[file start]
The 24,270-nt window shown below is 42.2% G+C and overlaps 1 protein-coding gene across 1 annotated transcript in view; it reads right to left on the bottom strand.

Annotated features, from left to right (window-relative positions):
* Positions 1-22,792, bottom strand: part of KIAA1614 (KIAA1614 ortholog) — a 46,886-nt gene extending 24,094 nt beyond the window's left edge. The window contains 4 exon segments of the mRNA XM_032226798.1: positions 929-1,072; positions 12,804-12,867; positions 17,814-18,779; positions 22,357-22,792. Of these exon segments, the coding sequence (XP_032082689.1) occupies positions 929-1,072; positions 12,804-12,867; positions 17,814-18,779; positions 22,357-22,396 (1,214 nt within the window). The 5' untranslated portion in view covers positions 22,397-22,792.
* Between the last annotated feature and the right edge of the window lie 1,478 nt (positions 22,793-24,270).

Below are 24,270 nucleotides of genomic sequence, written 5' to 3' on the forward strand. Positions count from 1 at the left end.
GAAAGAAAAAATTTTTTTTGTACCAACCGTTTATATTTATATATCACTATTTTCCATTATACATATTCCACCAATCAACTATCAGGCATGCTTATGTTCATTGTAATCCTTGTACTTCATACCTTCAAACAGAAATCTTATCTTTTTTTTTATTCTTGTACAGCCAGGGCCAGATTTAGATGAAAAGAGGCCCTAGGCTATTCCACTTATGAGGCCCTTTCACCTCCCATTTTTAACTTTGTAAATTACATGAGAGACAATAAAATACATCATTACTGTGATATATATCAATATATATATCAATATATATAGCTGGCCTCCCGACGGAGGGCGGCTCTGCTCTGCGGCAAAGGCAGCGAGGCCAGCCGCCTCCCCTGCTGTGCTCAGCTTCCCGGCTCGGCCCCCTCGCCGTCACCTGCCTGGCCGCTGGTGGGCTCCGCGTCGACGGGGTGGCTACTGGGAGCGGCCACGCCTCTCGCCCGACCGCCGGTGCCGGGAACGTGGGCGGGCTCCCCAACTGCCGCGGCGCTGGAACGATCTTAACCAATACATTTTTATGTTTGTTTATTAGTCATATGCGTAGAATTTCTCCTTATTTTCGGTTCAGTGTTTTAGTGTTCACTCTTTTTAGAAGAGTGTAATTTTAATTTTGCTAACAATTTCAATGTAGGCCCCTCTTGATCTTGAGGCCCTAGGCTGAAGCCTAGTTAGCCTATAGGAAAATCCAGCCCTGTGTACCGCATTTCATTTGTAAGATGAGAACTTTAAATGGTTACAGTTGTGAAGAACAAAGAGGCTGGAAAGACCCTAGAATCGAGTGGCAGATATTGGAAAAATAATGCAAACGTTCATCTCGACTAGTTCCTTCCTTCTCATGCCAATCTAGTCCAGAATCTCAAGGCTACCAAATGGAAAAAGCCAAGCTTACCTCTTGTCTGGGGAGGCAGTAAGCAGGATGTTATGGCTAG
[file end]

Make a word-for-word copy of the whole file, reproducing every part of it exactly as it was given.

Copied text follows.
The 24,270-nt window shown below is 42.2% G+C and overlaps 1 protein-coding gene across 1 annotated transcript in view; it reads right to left on the bottom strand.

Annotated features, from left to right (window-relative positions):
* Positions 1-22,792, bottom strand: part of KIAA1614 (KIAA1614 ortholog) — a 46,886-nt gene extending 24,094 nt beyond the window's left edge. The window contains 4 exon segments of the mRNA XM_032226798.1: positions 929-1,072; positions 12,804-12,867; positions 17,814-18,779; positions 22,357-22,792. Of these exon segments, the coding sequence (XP_032082689.1) occupies positions 929-1,072; positions 12,804-12,867; positions 17,814-18,779; positions 22,357-22,396 (1,214 nt within the window). The 5' untranslated portion in view covers positions 22,397-22,792.
* Between the last annotated feature and the right edge of the window lie 1,478 nt (positions 22,793-24,270).

Below are 24,270 nucleotides of genomic sequence, written 5' to 3' on the forward strand. Positions count from 1 at the left end.
GAAAGAAAAAATTTTTTTTGTACCAACCGTTTATATTTATATATCACTATTTTCCATTATACATATTCCACCAATCAACTATCAGGCATGCTTATGTTCATTGTAATCCTTGTACTTCATACCTTCAAACAGAAATCTTATCTTTTTTTTTATTCTTGTACAGCCAGGGCCAGATTTAGATGAAAAGAGGCCCTAGGCTATTCCACTTATGAGGCCCTTTCACCTCCCATTTTTAACTTTGTAAATTACATGAGAGACAATAAAATACATCATTACTGTGATATATATCAATATATATATCAATATATATAGCTGGCCTCCCGACGGAGGGCGGCTCTGCTCTGCGGCAAAGGCAGCGAGGCCAGCCGCCTCCCCTGCTGTGCTCAGCTTCCCGGCTCGGCCCCCTCGCCGTCACCTGCCTGGCCGCTGGTGGGCTCCGCGTCGACGGGGTGGCTACTGGGAGCGGCCACGCCTCTCGCCCGACCGCCGGTGCCGGGAACGTGGGCGGGCTCCCCAACTGCCGCGGCGCTGGAACGATCTTAACCAATACATTTTTATGTTTGTTTATTAGTCATATGCGTAGAATTTCTCCTTATTTTCGGTTCAGTGTTTTAGTGTTCACTCTTTTTAGAAGAGTGTAATTTTAATTTTGCTAACAATTTCAATGTAGGCCCCTCTTGATCTTGAGGCCCTAGGCTGAAGCCTAGTTAGCCTATAGGAAAATCCAGCCCTGTGTACCGCATTTCATTTGTAAGATGAGAACTTTAAATGGTTACAGTTGTGAAGAACAAAGAGGCTGGAAAGACCCTAGAATCGAGTGGCAGATATTGGAAAAATAATGCAAACGTTCATCTCGACTAGTTCCTTCCTTCTCATGCCAATCTAGTCCAGAATCTCAAGGCTACCAAATGGAAAAAGCCAAGCTTACCTCTTGTCTGGGGAGGCAGTAAGCAGGATGTTATGGCTAG